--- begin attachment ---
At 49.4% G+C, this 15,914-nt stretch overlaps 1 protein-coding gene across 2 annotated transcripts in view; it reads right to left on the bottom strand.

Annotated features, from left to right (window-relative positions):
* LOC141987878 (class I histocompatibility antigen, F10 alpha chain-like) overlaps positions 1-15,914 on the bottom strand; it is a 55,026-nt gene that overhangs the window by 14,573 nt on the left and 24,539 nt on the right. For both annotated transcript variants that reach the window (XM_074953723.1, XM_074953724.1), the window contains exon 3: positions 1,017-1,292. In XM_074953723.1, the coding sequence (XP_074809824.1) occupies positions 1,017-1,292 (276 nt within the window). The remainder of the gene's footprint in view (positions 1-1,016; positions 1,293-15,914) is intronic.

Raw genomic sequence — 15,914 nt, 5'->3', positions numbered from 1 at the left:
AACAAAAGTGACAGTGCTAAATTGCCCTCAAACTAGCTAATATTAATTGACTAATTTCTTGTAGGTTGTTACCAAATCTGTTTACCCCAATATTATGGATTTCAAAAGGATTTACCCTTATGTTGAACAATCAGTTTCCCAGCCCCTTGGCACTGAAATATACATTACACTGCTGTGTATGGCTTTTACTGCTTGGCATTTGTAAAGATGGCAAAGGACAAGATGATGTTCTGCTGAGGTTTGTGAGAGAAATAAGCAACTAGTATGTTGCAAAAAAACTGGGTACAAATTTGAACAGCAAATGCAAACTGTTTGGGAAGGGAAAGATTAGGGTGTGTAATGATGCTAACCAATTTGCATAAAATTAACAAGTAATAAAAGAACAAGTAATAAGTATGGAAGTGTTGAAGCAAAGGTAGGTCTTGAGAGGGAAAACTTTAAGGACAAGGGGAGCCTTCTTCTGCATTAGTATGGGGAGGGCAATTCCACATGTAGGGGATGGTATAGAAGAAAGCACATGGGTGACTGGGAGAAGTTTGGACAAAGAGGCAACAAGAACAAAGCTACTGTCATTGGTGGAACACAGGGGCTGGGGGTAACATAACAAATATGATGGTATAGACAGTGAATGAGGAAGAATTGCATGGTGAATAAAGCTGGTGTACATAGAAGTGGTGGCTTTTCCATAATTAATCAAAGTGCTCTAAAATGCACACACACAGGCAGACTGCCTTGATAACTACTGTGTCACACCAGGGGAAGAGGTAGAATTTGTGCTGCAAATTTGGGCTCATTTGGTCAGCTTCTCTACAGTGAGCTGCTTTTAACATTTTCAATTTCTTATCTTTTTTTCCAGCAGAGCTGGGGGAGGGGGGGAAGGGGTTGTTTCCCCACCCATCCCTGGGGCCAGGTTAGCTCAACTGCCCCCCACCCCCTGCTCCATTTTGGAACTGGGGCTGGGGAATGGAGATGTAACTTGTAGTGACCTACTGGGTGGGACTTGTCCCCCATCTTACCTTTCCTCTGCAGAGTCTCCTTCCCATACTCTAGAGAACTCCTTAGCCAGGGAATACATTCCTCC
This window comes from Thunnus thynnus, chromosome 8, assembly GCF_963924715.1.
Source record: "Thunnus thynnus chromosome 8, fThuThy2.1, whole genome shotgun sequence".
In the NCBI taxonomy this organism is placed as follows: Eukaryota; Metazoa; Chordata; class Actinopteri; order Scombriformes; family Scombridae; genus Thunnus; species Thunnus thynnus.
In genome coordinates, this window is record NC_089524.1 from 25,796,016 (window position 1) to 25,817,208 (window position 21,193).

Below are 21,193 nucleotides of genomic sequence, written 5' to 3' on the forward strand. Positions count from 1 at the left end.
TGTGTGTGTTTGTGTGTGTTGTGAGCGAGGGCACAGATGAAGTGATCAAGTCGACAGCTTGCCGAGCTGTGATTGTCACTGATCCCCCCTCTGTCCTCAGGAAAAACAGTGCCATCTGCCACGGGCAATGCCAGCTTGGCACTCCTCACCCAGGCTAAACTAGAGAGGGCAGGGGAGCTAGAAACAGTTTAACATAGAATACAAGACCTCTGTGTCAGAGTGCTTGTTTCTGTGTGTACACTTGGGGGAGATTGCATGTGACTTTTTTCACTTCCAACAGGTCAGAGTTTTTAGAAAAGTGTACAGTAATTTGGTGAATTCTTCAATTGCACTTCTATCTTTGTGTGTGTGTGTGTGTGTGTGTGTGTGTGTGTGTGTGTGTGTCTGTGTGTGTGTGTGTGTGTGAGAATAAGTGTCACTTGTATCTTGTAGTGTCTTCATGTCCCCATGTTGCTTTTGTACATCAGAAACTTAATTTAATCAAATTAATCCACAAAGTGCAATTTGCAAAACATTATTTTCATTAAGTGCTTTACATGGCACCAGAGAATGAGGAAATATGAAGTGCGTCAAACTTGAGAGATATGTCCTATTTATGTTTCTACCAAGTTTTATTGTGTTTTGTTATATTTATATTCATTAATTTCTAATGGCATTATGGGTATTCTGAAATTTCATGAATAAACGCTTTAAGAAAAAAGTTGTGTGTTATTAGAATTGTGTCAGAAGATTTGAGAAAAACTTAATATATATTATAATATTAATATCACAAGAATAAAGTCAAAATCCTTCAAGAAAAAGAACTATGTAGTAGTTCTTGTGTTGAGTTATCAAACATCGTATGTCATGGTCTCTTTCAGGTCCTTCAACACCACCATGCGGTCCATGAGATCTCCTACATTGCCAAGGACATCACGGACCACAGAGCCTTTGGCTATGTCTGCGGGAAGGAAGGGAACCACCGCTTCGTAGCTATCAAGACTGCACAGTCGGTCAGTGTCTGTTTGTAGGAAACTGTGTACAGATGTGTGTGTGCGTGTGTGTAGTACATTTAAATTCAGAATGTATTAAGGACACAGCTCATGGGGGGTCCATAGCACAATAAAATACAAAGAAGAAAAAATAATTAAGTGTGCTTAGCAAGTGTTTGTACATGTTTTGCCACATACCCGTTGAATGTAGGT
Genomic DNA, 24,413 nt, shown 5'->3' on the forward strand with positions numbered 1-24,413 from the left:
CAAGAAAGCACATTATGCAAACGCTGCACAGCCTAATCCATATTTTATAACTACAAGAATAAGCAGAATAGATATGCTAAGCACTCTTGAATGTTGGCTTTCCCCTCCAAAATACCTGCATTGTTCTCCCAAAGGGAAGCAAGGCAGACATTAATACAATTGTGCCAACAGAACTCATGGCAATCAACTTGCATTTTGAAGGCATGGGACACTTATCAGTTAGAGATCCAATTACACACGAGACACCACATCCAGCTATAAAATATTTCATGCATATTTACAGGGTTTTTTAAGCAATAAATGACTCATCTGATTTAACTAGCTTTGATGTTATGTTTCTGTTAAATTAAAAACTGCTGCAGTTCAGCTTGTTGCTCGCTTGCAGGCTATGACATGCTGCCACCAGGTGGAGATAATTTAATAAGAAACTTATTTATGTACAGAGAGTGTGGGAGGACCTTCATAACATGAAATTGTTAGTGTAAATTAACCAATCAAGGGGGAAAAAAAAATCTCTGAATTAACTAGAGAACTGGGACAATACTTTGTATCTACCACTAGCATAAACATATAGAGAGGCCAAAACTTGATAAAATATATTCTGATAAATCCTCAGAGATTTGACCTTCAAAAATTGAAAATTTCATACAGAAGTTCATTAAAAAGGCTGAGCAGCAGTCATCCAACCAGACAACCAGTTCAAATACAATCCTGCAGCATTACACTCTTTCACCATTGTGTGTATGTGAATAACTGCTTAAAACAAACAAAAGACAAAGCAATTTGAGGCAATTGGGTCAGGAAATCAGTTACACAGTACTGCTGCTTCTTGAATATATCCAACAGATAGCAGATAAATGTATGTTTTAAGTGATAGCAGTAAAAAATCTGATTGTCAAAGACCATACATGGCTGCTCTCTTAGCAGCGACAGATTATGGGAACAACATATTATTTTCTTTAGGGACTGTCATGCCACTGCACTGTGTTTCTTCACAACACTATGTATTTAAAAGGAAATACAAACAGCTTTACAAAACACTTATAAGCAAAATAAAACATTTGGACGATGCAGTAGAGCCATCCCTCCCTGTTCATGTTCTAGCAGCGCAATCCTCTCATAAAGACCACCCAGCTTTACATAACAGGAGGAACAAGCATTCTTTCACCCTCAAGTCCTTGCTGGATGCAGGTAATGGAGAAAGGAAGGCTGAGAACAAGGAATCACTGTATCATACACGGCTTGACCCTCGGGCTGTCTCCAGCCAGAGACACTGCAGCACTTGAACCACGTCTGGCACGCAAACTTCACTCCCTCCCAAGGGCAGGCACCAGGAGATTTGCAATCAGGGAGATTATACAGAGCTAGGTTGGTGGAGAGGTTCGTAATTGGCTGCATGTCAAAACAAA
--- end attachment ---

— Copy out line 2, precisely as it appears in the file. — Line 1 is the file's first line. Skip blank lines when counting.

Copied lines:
Annotated features, from left to right (window-relative positions):